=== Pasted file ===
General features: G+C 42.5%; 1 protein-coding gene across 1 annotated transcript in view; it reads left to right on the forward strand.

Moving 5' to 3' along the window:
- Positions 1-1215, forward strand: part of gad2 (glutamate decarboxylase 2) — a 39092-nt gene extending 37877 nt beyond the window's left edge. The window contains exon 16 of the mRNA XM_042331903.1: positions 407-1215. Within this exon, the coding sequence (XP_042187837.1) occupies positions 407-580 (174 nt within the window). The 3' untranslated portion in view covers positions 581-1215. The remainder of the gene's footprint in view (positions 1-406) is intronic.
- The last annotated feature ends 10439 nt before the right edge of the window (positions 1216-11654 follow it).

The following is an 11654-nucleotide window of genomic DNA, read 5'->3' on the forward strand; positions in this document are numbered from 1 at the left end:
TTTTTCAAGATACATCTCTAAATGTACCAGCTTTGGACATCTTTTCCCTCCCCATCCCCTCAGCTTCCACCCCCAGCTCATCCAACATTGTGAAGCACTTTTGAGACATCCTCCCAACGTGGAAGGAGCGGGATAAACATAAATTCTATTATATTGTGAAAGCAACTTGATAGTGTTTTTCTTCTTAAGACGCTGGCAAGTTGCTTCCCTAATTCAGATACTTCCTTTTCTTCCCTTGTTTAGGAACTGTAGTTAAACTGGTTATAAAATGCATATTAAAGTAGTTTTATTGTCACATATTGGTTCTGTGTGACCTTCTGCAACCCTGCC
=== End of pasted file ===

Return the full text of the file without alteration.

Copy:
General features: G+C 42.5%; 1 protein-coding gene across 1 annotated transcript in view; it reads left to right on the forward strand.

Moving 5' to 3' along the window:
- Positions 1-1215, forward strand: part of gad2 (glutamate decarboxylase 2) — a 39092-nt gene extending 37877 nt beyond the window's left edge. The window contains exon 16 of the mRNA XM_042331903.1: positions 407-1215. Within this exon, the coding sequence (XP_042187837.1) occupies positions 407-580 (174 nt within the window). The 3' untranslated portion in view covers positions 581-1215. The remainder of the gene's footprint in view (positions 1-406) is intronic.
- The last annotated feature ends 10439 nt before the right edge of the window (positions 1216-11654 follow it).

The following is an 11654-nucleotide window of genomic DNA, read 5'->3' on the forward strand; positions in this document are numbered from 1 at the left end:
TTTTTCAAGATACATCTCTAAATGTACCAGCTTTGGACATCTTTTCCCTCCCCATCCCCTCAGCTTCCACCCCCAGCTCATCCAACATTGTGAAGCACTTTTGAGACATCCTCCCAACGTGGAAGGAGCGGGATAAACATAAATTCTATTATATTGTGAAAGCAACTTGATAGTGTTTTTCTTCTTAAGACGCTGGCAAGTTGCTTCCCTAATTCAGATACTTCCTTTTCTTCCCTTGTTTAGGAACTGTAGTTAAACTGGTTATAAAATGCATATTAAAGTAGTTTTATTGTCACATATTGGTTCTGTGTGACCTTCTGCAACCCTGCC